moved that Bill C-31, An Act respecting cost of living relief measures related to dental care and rental housing, be read the second time and referred to a committee.
Mr. Speaker, I will be sharing my time with the Parliamentary Secretary to the Minister of Housing and Diversity and Inclusion.
I am thankful for the opportunity to rise today in the House to open this important debate on Bill C-31, an act respecting cost of living relief measures related to dental care and rental housing.
These days everyone is feeling the effects of the increased cost of living. This situation is particularly difficult for families. We know that all parents want what is best for their children.
However, with inflation the way it is, oral health care may be out of reach for the more than one-third of Canadians who do not have dental insurance and their children.
That is why, this week, we introduced a bill that proposes a Canadian dental benefit to help families who are having difficulty paying for dental care for their children. The introduction of this benefit is the first step toward a comprehensive, long-term national dental care program.
Investing in oral health is about more than just avoiding cavities. It is essential to overall health. By making routine dental care more accessible to Canadian families, we can prevent children's minor oral health problems from becoming major issues that are more costly, painful and difficult to address. For example, poor oral health is linked to major chronic diseases such as diabetes and heart disease.
Poor oral health clearly places a heavy burden on children, parents and the health care system across the country. The direct and indirect costs affect us all, and we can all benefit from the improvements that proper oral health care can bring to the overall health of the Canadian population.
The proposed Canada dental benefit is a first important step toward that goal. The proposed benefit would start by helping children who are more in need, because when it comes to poor oral health, kids have the most to lose. Many oral diseases can begin in the preschool years, and tooth decay is the most common chronic disease in Canada for children. That is also true around the world.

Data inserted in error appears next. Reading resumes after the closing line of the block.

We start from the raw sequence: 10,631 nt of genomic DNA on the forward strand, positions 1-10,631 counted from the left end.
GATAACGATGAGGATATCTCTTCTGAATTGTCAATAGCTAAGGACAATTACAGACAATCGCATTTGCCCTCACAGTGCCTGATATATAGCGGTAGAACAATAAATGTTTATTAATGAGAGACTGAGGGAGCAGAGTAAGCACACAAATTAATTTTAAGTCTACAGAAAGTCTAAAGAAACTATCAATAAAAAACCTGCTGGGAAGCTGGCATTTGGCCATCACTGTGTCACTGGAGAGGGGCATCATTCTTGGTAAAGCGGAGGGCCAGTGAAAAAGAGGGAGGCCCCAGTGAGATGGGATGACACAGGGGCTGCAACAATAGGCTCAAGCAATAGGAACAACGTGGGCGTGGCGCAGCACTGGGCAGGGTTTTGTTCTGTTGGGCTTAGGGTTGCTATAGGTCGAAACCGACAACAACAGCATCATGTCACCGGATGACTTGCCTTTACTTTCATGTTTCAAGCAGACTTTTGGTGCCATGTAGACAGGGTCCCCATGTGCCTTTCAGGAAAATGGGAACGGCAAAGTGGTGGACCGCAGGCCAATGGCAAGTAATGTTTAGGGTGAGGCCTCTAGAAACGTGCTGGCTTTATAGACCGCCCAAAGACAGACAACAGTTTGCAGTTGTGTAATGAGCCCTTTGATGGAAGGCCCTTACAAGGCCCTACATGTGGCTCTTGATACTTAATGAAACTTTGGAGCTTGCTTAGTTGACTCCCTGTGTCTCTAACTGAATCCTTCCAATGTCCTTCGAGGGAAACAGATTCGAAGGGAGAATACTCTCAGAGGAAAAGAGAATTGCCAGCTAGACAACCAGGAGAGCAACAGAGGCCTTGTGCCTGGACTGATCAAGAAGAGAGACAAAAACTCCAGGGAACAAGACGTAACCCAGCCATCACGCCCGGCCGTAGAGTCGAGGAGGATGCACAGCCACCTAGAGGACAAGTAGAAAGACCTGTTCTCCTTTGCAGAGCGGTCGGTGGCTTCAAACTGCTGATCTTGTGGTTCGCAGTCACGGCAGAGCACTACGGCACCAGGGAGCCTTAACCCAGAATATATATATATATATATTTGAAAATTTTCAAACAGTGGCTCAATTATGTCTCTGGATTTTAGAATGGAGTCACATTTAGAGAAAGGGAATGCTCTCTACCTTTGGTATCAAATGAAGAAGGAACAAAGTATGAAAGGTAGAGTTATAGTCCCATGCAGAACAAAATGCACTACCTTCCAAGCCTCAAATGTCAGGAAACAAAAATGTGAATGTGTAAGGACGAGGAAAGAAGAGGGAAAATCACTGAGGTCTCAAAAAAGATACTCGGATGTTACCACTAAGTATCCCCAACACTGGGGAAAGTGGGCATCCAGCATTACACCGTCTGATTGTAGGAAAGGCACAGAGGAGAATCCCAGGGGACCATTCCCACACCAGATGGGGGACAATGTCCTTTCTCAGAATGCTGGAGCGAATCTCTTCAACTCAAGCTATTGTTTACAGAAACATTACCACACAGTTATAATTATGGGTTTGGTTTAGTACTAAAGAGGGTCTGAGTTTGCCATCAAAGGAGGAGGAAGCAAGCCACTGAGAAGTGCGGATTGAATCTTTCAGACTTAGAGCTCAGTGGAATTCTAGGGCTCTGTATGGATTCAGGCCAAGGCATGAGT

In Canada, the treatment of dental problems is the leading cause of day surgery under general anaesthesia for children under the age of five. Once again, these dental problems are not shared equally among all kids. Research shows that dental diseases tend to be found mostly among children from lower-income families, indigenous children, new immigrants and children living with disabilities or who have special health care needs. The good news is that with the right amount of care, these oral health issues and the longer-term health problems they create are preventable.
Here is how the Canada dental benefit would work. Beginning in late 2022, parents whose adjusted family net income is under $90,000 and who do not have access to private dental insurance can claim the Canada dental benefit for their eligible children under 12.
The Canada Revenue Agency, the CRA, will administer the benefit. Parents will be able to apply through the CRA's My Account portal or their contact centre. If eligible, they will receive an initial payment that they can use to see a dentist with their child.
We want to eliminate as many obstacles to accessing dental care as possible by making sure that families do not have to cover dental expenses they cannot afford.
The Canada dental benefit will provide up to $650 per year per child under 12. It will be available to eligible families and children and will not be taxed.